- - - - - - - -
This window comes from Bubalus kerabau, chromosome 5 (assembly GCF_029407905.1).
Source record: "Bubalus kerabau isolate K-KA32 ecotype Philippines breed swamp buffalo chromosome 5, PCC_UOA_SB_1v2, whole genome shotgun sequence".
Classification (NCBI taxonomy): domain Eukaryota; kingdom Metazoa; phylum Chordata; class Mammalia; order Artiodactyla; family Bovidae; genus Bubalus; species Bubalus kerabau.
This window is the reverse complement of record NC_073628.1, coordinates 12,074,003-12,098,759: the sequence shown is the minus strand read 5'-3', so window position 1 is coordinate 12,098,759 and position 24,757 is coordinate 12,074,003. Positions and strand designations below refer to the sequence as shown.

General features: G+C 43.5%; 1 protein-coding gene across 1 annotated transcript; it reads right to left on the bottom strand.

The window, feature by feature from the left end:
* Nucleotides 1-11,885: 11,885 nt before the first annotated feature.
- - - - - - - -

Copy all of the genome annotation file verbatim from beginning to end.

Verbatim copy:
This window comes from Bubalus kerabau, chromosome 5 (assembly GCF_029407905.1).
Source record: "Bubalus kerabau isolate K-KA32 ecotype Philippines breed swamp buffalo chromosome 5, PCC_UOA_SB_1v2, whole genome shotgun sequence".
Classification (NCBI taxonomy): domain Eukaryota; kingdom Metazoa; phylum Chordata; class Mammalia; order Artiodactyla; family Bovidae; genus Bubalus; species Bubalus kerabau.
This window is the reverse complement of record NC_073628.1, coordinates 12,074,003-12,098,759: the sequence shown is the minus strand read 5'-3', so window position 1 is coordinate 12,098,759 and position 24,757 is coordinate 12,074,003. Positions and strand designations below refer to the sequence as shown.

General features: G+C 43.5%; 1 protein-coding gene across 1 annotated transcript; it reads right to left on the bottom strand.

The window, feature by feature from the left end:
* Nucleotides 1-11,885: 11,885 nt before the first annotated feature.